1. Real Estate Investment Banking

Definition: Real Estate Investment Banking (REIB) refers to an industry group within the Investment Banking Division of an Investment Bank. The group specializes in real estate companies and has sufficient capabilities to advise clients on strategic transactions such as Mergers & Acquisitions, divestitures, and capital services including debt, equity, etc. Its main clients span across multiple types of real estate companies/firms including Home Builders, Lodging, Gaming, and Real Estate Investment Trusts (REITs).

1.1 Real Estate Investment Banking vs. Real Estate Investment Trusts

HCPeople might get a little confused about Real Estate Investment Banking (REIB) and Real Estate Investment Trusts (REITs) because they contain “Investment” in their terms. Yet in finance, they are classified into different sides. While Real Estate Investment Banking is called the Sell-side, Real Estate Investment Trusts are on the Buy-side.

1.1.1 Business model

REIB – Investment Banking is a broad term that encompasses capital raising and strategic transaction advisory services for real estate companies. They do not invest in any properties. The operation of REIB is considered less complicated than REITs, where REIB solely offers advisory service and the beneficiary pays the consultancy fee in return. 

By contrast, since REITs are classified as buy-side firms, they can be broadly defined as a type of real estate private equity. Instead of buying companies and making money based on selling those companies, the products of REITs are properties. The business model is easily understandable: REITs acquire a property, invest money to renovate and upgrade the property, then lease the space and collect rent on its property, or sell the asset at premium for profit.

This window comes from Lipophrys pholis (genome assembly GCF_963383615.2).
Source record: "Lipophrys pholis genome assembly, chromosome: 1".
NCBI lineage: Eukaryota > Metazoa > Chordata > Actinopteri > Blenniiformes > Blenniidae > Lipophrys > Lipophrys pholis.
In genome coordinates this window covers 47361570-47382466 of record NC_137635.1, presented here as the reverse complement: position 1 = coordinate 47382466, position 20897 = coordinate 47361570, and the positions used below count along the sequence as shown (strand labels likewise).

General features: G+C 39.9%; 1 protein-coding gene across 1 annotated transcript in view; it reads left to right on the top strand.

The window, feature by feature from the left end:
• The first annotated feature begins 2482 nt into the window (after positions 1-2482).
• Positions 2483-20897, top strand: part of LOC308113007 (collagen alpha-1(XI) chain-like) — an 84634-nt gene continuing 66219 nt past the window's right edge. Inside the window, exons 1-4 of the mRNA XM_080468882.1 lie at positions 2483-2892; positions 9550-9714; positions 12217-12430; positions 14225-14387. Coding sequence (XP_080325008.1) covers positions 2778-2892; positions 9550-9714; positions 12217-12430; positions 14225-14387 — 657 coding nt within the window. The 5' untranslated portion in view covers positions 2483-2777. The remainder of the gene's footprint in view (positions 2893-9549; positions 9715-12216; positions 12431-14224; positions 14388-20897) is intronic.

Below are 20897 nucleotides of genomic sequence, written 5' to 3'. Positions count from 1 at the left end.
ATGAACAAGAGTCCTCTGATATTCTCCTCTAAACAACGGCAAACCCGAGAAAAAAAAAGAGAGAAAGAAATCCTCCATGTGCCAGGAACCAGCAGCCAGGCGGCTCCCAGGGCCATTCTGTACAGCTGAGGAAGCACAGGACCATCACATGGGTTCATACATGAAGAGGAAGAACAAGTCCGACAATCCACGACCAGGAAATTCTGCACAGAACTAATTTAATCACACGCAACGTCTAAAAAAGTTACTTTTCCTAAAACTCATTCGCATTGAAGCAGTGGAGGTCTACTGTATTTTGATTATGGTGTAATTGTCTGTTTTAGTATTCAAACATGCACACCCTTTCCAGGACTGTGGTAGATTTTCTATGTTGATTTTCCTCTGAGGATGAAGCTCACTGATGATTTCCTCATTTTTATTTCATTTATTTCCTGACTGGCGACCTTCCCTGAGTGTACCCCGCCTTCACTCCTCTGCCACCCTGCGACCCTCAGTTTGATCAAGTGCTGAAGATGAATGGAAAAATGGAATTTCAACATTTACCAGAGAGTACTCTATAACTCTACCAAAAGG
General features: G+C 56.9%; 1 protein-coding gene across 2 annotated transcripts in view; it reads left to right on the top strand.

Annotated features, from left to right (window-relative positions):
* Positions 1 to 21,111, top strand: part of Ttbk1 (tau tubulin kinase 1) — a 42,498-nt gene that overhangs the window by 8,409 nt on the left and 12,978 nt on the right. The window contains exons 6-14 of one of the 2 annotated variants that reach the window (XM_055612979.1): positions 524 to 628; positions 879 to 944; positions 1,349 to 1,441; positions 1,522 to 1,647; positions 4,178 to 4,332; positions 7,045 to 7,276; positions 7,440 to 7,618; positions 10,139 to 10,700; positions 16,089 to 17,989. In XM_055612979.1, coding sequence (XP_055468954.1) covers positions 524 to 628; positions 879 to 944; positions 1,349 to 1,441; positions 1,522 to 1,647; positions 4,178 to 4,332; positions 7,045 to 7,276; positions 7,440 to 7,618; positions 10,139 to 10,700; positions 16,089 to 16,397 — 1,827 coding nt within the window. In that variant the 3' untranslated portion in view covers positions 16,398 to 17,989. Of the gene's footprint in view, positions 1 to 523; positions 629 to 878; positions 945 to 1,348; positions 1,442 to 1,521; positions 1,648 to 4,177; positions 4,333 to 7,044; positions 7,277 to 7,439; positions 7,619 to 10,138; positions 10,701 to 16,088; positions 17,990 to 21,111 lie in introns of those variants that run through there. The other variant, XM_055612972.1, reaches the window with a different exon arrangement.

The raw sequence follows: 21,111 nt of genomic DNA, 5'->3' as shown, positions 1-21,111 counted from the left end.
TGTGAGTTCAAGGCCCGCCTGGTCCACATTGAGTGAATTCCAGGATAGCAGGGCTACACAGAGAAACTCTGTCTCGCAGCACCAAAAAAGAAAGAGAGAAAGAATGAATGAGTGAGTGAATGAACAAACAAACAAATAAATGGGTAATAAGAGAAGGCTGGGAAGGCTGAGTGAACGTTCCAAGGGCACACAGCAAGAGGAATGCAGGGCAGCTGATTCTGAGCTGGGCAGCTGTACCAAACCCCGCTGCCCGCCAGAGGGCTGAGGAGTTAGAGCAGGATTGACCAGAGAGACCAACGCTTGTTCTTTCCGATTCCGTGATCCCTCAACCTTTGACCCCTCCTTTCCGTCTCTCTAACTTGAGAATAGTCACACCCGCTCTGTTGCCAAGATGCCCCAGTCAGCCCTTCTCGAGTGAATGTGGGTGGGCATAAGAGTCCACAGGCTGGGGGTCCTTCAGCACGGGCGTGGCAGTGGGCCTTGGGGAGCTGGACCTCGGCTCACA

1.1.2 REITs capital and the scheme of payout

Most REITs trade on major stock exchanges, and they offer a number of benefits to investors. REITs mostly call for capital in the equity market, they rarely employ debt instruments to appeal for capital. REITs provide all investors the chance to own valuable real estate, the stockholders of a REIT earn a share of the income produced through real estate investment without having to buy, own or finance property.

Real Estate companies have to meet a number of requirements to qualify as REITs. REITs must pay out at least 90% of their taxable income to shareholders in the form of dividends – in fact, a majority of these companies pay 100%. Shareholders pay the income taxes on those dividends.

1.2 Clients of Real Estate Investment Banking

Real Estate Investment Banking’s clients are categorized into 4 main groups including Real Estate Investment Trusts (REITs), Home Builders, Lodging Companies, and Gaming Centers.

1.2.1 Real Estate Investment Trusts

As said, REITs can be similarly defined as a Private Equity firm. While PE focuses on buying companies, REITs focus on properties. REITs invest in a wide scope of real estate property types, including offices, apartment buildings, warehouses, retail centers, medical facilities, data centers, cell towers, infrastructure and hotels.